Music is the Weapon

Musicis the Weapon

Musicis the Weapon

In“, the Fela documentary”, Fela asserts thatNigeria is the worst country in Africa. The statement is contradictswith Nigeria’s reputation in the last half of the twentiethcentury. Western nations such as the United States rated the countryamong the best states in Africa. Allegedly, it had a stablegovernment, vast resources, including crude oil that generatedbillions of dollars. Furthermore, the west asserts that Nigeria is ananti-apartheid nation (Tenaille, 2002).

However,Fela denounces the western assertions as incorrect because many evilthings known to the public occurs in the country. For example, Felanotes that the crude oil industry earns billions of dollars yearly,but the resources pass through the pockets of a few wealthy andinfluential people such as former and current politicians and wargenerals (Tenaille, 2002).

Inmy view, Fela’s statement that Nigeria is the worst country isaccurate. He had a dream for vying for the presidency. In 1983, heformed the Movement of the People (MOP), which he intended to use forcompeting for the position. However, Nigeria had implemented a newpolicy that sought to restrict the country with only two parties,which Fela describes as suppression of democracy (Tenaille, 2002).His great understanding of the problems affecting the black people inNigeria gives him a desire to run for the presidency post so that hecould change the administration structure.

Felawent to school in London, and he lived in the United States for tenmonths. Nevertheless, he strongly opposes western culture. He is aPan Africanist that emphasized on adopting African culture andeducation system instead of embracing western values. He views thewestern influence as the primary cause of the Nigerian problems aspolitical leaders engage in supremacy war intended to gain controlover vast natural resources found in Nigeria (Tenaille, 2002).


Everymusician targets a given market when singing. In any cases, singerscompose music that would suit the local society. One of thestrategies artists applies to ensure that the music content fits thegiven class include singing in the local language. For example,Reggie Rockstone, who is a successful Ghanaian musician raps in bothEnglish and Twi. Twi is an Akan language that is spoken by over 58%of the population in Ghana and approximately 30% of the people inIvory Coast. The inclusion of a local language in the rap musicpopularizes the music as persons who speak the language feelsconnected by virtue of language.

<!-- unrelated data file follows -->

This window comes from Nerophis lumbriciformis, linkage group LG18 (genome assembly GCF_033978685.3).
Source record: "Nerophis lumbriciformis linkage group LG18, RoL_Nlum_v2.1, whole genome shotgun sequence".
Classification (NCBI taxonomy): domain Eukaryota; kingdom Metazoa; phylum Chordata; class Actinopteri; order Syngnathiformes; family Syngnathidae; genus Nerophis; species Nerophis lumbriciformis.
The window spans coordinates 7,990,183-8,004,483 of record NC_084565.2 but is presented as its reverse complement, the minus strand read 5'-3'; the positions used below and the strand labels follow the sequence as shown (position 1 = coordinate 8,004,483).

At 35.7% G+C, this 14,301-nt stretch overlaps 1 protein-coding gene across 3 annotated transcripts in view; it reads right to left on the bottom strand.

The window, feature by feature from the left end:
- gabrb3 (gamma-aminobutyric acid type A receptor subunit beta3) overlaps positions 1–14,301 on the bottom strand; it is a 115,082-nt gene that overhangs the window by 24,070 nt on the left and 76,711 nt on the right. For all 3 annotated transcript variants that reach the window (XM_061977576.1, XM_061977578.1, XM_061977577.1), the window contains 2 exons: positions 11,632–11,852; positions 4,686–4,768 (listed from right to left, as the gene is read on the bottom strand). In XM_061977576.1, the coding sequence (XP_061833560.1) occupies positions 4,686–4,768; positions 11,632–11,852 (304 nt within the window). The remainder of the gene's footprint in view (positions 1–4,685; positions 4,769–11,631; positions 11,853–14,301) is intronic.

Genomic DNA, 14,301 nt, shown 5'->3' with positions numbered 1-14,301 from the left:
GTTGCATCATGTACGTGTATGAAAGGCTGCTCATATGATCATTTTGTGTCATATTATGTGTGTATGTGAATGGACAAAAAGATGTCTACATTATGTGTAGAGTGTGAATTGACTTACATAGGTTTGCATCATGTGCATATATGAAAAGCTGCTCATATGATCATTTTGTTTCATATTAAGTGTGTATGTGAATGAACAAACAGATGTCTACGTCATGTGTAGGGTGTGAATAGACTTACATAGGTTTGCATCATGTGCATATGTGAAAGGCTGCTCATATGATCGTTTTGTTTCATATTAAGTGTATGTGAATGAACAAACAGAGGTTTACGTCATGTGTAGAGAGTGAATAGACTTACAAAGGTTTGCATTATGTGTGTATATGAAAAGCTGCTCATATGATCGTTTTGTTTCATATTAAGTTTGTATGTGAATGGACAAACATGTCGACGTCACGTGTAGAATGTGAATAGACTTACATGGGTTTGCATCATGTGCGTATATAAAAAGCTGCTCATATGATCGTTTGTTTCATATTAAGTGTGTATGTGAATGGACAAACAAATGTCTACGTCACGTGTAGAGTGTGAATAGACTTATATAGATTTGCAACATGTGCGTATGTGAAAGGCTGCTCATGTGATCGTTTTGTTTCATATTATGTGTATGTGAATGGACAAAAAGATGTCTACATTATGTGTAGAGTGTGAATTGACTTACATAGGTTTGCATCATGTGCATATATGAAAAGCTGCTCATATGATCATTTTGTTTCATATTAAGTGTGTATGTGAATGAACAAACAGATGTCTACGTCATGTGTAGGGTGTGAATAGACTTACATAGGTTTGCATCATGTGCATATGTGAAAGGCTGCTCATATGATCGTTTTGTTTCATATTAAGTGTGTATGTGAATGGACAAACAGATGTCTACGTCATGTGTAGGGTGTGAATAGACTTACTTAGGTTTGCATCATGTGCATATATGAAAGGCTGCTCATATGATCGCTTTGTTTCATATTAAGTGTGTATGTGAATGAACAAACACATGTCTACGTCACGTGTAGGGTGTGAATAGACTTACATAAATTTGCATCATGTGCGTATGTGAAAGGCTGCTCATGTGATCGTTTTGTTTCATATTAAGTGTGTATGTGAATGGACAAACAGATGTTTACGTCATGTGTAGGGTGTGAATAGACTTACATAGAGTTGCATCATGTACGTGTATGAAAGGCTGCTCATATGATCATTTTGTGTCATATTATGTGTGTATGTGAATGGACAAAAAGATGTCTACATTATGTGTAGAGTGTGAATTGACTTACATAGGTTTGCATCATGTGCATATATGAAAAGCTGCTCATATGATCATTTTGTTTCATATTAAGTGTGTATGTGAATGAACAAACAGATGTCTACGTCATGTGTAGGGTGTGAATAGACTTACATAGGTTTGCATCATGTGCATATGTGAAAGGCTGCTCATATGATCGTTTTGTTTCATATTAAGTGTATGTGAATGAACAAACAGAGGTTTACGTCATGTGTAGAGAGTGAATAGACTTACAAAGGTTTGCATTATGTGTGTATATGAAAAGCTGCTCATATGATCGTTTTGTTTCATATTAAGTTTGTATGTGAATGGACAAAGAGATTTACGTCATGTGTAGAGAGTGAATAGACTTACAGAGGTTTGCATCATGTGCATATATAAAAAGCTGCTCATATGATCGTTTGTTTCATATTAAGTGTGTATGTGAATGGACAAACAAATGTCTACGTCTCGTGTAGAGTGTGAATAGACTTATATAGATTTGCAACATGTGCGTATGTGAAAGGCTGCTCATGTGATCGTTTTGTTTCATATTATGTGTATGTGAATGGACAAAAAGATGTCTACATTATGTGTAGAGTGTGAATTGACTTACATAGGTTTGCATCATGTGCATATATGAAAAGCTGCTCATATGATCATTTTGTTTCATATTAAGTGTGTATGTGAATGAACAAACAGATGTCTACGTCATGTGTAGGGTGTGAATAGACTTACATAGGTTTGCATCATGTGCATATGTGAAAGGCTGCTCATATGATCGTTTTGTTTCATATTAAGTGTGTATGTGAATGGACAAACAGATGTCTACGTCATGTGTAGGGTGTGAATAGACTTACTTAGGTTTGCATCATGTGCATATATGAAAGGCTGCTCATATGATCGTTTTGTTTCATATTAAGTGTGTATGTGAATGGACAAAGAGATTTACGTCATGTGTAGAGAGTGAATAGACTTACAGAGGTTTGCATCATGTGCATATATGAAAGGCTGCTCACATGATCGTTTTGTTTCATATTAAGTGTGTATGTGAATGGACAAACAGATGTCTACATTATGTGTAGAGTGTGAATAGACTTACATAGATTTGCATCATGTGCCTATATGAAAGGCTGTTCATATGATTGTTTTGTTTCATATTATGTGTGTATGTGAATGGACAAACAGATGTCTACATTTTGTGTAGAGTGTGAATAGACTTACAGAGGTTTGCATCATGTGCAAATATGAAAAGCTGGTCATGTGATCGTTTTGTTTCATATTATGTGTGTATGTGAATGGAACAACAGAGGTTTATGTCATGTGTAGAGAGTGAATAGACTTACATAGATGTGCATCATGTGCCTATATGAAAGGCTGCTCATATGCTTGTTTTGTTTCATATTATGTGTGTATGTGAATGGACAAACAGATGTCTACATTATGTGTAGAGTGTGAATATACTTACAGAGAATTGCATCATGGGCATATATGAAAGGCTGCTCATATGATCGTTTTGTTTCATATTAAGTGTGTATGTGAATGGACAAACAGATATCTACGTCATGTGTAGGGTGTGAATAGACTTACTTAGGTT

Similarly,musicians can create music that addresses local concerns. Forinstance, Fela Ikuti sang several songs that criticized corruption,poor governance and civil war in Nigeria. His songs containedpolitical messages that he intended to use in educating the public(Tenaille, 2002). He advocated good governance through composingmusic based on then present political environment.

Onthe other hand, music artists make their music relevant to theinternational community to addressing general issues such as love. Inaddition, local artists often collaborate with renowned musician fromother countries in creating music. For example, Reggie Rockstone hasproduced music with international artists such as Shaggy and BeenieMan – the dancehall king in Jamaica. Since the artists arewell-known in both their countries of origin, they enable upcomingartistes to acquire international recognition. The international famebreaks an artist’s performance restriction within a single state orlocal city since they can quickly obtain international contracts(Rojek, 2011).

Finally,a musician can choose to be either local or global depending on themusic genre and its content. Besides, the language an artist uses canrestrict the music locally. For example, artists that sing withlittle known local dialects cannot sell internationally becausepeople cannot relate to the content. Besides, artists that focus oncreating music for a niche market also tend to remain restrictedwithin the local market (Rojek, 2011).


Tenaille,F. (2002). Musicis the weapon of the future: Fifty years of African popular music.Chicago, Ill: Lawrence Hill Books.

Rojek,C. (2011). Popmusic, pop culture.Cambridge [u.a.: Polity Press.